Long Live Mary of Tribeca

082106 article ratner Long Live Mary of TribecaBack before Tribeca became the sun-dappled playground of New York’s Hollywood-on-the-Hudson set, Mary Parvin was running things down there. And when news of her death from cancer early Sunday morning at the Beth Israel Medical Center at age 58 spread through downtown’s literary and artistic community, the grief sounded a particularly deep note, as if Tribeca had lost not just one of its most beloved citizens, but that, with her loss, the city had edged another giant step away from a certain way of life which valued intelligence, passionate argument and unquestioned friendship.

For years, Mary had run an intense daily salon that masqueraded as a small, cluttered, glass-fronted newspaper and magazine shop. Her husband, Fred, sold carpets from the Middle East in the back. And there was a couch. And a piano. Cigarettes. And plenty of white wine. It had various locations and names over the years—it was known as the Fourth Estate for its run at 112 Hudson Street, but neighbors referred to it just as “Mary’s,” for its large, stubborn, glorious white-haired mistress.

What was so wonderful about that salon was that you’d have the local cop as well as a writer, a journalist, an artist, an out-of-work dancer and local property owner, all exchanging a mixture of gossip and political views,” said Jonathan Burnham, senior vice president and publisher of Harper Collins. “It was this mixture of local gossip and larger questions that made it a strangely exhilarating group of people. And Mary was the beating heart of it.”

“Just as Greenwich Village, before it was gentrified, was filled with all kinds of great characters, I think Mary and Fred were two of the last truly great Tribeca characters,” said the actor and producer Andre Gregory. “Their place was sort of like one of the great old places you used to get in Paris, where intellectuals, filmmakers, radicals would meet. She was sort of like this grand hostess, like a queen sitting at the center of this beautiful, funky newspaper place.”

“Mary Parvin is just one of the amazing people of New York,” said the actor and playwright Wallace Shawn. “She’s one of those people that we were lucky to have; she could have been in a lot of different places.”

“In the various places she had stores over years—there was the rug place, the news-cum-coffee place, then the current place—they all were centers for the local community,” said the writer Zoe Heller. “And Mary attracted to her every element of high and low New York. She fed the homeless people; she had actors and artists and real-estate magnates and directors and playwrights. This is not to say she was a beacon of sweetness and light; she had an amazing temper and no embarrassment about dressing people down in public. But she inspired enormous love and loyalty. Her passions ran high, so she loved people passionately and she fought with people passionately, and she often reconciled with people passionately.”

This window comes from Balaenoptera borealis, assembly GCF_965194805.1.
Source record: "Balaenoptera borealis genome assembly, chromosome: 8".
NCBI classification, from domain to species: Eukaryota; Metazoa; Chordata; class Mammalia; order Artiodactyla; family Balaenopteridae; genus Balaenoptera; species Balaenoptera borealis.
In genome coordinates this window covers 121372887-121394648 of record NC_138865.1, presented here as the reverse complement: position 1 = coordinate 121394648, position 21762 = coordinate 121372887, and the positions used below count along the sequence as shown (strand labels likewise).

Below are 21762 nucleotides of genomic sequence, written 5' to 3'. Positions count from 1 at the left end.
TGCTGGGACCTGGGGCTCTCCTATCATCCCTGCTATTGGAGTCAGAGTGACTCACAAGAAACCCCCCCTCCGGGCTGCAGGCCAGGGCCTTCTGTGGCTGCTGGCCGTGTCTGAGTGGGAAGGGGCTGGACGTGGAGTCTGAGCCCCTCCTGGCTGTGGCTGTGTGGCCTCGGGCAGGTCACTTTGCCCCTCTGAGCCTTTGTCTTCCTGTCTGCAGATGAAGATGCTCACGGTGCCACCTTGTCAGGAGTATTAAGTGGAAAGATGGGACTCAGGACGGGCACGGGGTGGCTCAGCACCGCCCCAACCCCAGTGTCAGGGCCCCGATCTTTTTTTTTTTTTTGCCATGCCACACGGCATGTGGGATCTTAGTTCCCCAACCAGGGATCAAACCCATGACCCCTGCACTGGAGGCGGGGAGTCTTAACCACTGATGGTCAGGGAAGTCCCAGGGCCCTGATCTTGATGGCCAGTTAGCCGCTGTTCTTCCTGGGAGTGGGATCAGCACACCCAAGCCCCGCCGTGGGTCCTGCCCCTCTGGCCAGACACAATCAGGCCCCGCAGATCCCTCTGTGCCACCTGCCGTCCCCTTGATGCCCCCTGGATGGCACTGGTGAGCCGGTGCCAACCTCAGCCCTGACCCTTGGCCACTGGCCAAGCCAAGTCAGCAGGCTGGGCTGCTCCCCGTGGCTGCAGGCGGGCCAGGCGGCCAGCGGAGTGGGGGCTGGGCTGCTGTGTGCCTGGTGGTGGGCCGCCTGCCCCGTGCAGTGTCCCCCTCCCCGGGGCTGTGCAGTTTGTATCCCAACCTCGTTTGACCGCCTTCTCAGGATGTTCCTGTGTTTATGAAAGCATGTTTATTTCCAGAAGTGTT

Parvin was also an adopter of people, large and small, who arrived on the shores of Manhattan to make something of themselves.

“It’s very hard to imagine New York with no Mary in it,” said the writer Nick Cohn, his voice scratchy with emotion. “She was just fascinated with the doings of the world. I don’t think that I’ve ever known anyone with a greater appetite for the business of being alive, the daily business of being alive. Which makes it all the harder to do without her.”

Parvin had a way of taking in fledgling New Yorkers and putting the city to work for them.

“I was introduced to her by Nik Cohn, who is a writer who is an old friend of mine from London,” remembered Knopf editor in chief Sonny Mehta. “I was working with Nik on a book called The Heart of the World, and I’d just come to New York and we were spending a lot of time together, and he said, ‘You really must meet Mary.’”

It’s difficult to imagine Mr. Mehta needing a leg up in the city, even 17 years ago.

“She came by to have a drink, and we kind of talked about what it was going to be like living in New York, and I guess other things,” he said.

“Any question I had about my New York growing-up, Mary helped me to answer,” said Rebecca Traister, who is now a writer for Salon. “And we’re talking about stuff like teaching me how to dress to go to weddings or on job interviews. I believe one day she actually literally dressed me in the back of the old shop, when for one reason or another I had to attend the Marine Corps Ball—which was hilarious, since the idea of Mary packing me off to some glorious celebration of the American military is extremely twisted in retrospect. But she did it.”

Steven Van Zandt, who plays Silvio Dante on The Sopranos when he’s not playing guitar for Bruce Springsteen, worked with Mary organizing a benefit in Tribeca for Nelson Mandela when he was first released from prison. “Mary was my favorite revolutionary conspirator, irrepressible and irredeemably uncompromising, unforgiving and unbowed,” he said. “It was easy making history with her. She won’t be missed: Her spirit is alive and well in every cobblestone of downtown Manhattan.”

Mary Hynes Parvin was born on Sept. 16, 1947, in Croydon, a busy backwater on the outskirts of London in Surrey. The daughter of Irish immigrants—her mother was a school cook, her father a miner and construction foreman—she grew up in public housing, a voraciously smart kid. At the age of 11, she won a scholarship to the prestigious Caloma public school.